Rapidly accessible divalent LecA inhibitors targeting biofilm formation of Pseudomonas aeruginosa
Dr Alexander Titz, Helmholtz Institute for Pharmaceutical Research Saarland (HIPS); Eva Zahorska, Helmholtz Institute for Pharmaceutical Research Saarland (HIPS); Saverio Minervini , Helmholtz Institute for Pharmaceutical Research Saarland (HIPS); Dr Anne Imberty, Université Grenoble Alpes, CNRS, CERMAV; Dr Sakonwan Kuhaudomlarp, Université Grenoble Alpes, CNRS, CERMAV
Gram-negative bacteria Pseudomonas aeruginosa is responsible for a wide-range of nosocomial infections, particularly in immunocompromised patients. It has been classified as priority 1 pathogen by WHO since 2017 due to its high antimicrobial resistance. Alternative treatment strategies are urgently needed. The anti-virulence therapy is a treatment strategy focusing on neutralization of bacterial virulence factors instead of targeting essential cellular functions. D-galactose specific lectin LecA is a virulence factor that plays a key role in adhesion and biofilm formation, thus it is recognized as a new therapeutic target. Weak affinity of known monovalent LecA inhibitors (micromolar range) can be improved with increasing valency by several orders of magnitude (low nanomolar range). However, multivalent inhibitors are not suitable for drug development due to their complexity, lack of synthetic accessibility and drug like properties.
We designed divalent LecA inhibitors with focus on drug-like properties and synthetic accessibility, enabling future lead optimization. Low nanomolar LecA inhibitors were synthesized in simple four chemical steps. Length and flexibility of divalent LecA inhibitors was varied to optimize binding to neighboring binding sites within one LecA tetramer and avoid unwanted cross-linking. Our design of divalent LecA inhibitors is suitable for medicinal chemistry optimization with easy modular replacement of the aglycone and linking unit. Solubility optimization produced the lead compound with excellent solubility in buffer (above 1.5 mM) and retained activity on the target. Furthermore, we modified the linking unit for click chemistry in order to attach imaging moieties for diagnostic purposes.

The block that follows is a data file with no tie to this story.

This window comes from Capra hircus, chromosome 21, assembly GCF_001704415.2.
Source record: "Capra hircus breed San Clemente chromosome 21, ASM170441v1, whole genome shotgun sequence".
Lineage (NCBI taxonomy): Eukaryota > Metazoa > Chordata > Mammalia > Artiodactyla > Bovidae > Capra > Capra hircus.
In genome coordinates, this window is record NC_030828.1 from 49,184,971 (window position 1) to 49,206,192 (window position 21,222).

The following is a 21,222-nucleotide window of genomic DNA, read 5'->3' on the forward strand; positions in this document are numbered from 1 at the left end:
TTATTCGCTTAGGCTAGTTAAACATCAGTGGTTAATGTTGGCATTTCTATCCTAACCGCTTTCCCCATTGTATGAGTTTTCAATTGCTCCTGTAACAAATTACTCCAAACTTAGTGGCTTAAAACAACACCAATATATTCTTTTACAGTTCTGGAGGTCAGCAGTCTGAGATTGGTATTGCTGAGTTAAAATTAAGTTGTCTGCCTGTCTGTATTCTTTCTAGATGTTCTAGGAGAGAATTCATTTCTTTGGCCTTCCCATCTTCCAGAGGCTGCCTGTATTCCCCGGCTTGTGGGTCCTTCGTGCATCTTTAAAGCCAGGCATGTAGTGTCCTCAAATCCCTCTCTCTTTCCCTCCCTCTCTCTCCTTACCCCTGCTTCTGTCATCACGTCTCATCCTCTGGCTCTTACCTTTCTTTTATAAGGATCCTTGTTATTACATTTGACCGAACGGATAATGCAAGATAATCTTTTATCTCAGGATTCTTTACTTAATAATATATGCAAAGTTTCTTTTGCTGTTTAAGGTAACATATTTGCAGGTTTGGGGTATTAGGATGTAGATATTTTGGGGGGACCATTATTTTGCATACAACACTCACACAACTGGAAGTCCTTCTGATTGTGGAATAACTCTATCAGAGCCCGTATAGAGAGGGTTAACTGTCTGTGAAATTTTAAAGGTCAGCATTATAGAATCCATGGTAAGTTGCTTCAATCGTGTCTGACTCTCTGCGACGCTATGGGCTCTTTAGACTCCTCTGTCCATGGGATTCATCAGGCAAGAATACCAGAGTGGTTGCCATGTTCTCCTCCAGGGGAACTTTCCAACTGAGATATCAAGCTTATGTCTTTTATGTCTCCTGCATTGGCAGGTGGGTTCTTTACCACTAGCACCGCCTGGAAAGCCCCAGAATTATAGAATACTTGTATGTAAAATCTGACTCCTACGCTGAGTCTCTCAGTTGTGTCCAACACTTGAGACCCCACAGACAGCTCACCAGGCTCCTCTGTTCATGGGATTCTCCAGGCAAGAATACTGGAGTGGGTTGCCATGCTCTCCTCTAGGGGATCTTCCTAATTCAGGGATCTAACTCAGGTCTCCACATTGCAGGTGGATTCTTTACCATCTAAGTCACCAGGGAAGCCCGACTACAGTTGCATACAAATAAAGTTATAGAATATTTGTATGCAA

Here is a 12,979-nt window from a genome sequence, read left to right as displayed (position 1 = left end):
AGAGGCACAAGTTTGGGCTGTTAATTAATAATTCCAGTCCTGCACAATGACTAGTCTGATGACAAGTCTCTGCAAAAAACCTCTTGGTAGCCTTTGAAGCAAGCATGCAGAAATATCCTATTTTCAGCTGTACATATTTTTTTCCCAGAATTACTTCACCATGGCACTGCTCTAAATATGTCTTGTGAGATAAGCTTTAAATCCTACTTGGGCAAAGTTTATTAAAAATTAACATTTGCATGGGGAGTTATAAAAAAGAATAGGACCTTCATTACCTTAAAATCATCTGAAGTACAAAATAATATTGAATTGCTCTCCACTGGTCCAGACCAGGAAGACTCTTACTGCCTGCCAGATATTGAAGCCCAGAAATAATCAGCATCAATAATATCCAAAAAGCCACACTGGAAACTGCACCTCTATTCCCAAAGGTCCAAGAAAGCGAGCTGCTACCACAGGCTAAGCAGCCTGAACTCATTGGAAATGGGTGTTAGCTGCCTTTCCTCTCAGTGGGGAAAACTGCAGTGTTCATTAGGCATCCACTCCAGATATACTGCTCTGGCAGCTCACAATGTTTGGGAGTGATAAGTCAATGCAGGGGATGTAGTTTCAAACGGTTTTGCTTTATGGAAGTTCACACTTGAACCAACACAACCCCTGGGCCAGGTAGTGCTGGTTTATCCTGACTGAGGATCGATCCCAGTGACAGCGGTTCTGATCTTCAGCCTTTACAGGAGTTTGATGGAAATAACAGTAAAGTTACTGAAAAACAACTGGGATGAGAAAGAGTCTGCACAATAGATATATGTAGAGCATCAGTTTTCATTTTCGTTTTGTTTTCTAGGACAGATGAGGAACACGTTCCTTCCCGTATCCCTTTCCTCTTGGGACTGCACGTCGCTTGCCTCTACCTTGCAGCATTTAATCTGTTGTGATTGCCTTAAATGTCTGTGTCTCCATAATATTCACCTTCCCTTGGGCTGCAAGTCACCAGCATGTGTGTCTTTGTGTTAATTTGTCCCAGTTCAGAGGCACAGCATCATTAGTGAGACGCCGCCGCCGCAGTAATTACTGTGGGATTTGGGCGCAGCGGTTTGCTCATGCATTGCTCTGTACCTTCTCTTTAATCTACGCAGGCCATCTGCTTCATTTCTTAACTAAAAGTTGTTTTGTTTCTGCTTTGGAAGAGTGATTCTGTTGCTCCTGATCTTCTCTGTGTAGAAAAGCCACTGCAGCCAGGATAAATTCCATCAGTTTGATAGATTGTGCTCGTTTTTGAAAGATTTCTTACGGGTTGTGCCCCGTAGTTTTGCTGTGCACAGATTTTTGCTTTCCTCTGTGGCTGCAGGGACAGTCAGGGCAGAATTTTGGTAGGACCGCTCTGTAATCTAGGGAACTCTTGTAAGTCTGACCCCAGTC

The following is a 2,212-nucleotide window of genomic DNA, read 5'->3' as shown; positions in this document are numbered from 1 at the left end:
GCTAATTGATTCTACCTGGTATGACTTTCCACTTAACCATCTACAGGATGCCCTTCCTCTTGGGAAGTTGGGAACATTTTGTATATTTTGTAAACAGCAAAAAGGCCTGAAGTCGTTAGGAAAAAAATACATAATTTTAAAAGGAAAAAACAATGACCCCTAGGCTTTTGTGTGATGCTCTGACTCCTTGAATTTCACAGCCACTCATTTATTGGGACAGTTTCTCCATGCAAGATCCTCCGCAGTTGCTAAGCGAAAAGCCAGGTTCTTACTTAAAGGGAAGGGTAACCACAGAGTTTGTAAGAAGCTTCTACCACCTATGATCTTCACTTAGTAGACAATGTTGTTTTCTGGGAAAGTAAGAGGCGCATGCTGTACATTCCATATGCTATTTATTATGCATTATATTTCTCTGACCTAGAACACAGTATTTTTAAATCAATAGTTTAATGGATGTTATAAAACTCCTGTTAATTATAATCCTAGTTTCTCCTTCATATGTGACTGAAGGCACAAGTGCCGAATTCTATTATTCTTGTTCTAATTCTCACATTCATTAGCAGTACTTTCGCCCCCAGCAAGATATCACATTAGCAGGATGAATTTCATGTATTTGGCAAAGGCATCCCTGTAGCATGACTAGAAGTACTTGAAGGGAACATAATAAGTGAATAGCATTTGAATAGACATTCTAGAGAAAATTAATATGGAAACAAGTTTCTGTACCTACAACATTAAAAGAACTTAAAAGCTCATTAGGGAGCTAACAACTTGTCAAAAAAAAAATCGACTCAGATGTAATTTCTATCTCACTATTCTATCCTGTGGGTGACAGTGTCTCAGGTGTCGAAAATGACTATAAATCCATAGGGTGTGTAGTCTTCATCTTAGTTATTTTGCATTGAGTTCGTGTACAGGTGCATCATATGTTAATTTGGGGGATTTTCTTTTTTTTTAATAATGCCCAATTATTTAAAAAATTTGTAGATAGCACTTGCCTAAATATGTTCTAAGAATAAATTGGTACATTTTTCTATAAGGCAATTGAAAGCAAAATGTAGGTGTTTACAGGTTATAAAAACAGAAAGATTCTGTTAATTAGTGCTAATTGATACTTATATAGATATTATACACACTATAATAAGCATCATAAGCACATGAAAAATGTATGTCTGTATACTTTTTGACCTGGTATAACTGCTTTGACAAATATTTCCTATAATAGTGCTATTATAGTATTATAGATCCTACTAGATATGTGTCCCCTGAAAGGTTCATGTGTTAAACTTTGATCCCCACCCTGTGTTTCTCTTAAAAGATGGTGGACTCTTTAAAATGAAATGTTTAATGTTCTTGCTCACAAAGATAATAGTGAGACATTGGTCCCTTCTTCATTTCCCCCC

New antiinfective against chronic lung infections in cystic fibrosis and ventilator associated pneumonia and against chronic skin infections with P. aeruginosa. Use as antibiotic adjuvant preferred.
Project is in hit to lead optimization phase. Data from several in-vitro binding assay are available. Cell-based assays are ongoing and experiments in a suitable in vivo infection model are in preparation.
A patent has been filed in November 2019 (EP19306432.6).
 S. Wagner, R. Sommer, S. Hinsberger, C. Lu, R. W. Hartmann, M. Empting, A. Titz, J. Med. Chem. 2016, 59, 5929–5969.
 E. Zahorska, S. Kuhaudomlarp, S. Minervini, S. Yousaf, M. Lepsik, T. Kinsinger, A. K. H. Hirsch, A. Imberty, A. Titz, Chem. Commun. 2020, 56, 8822–8825.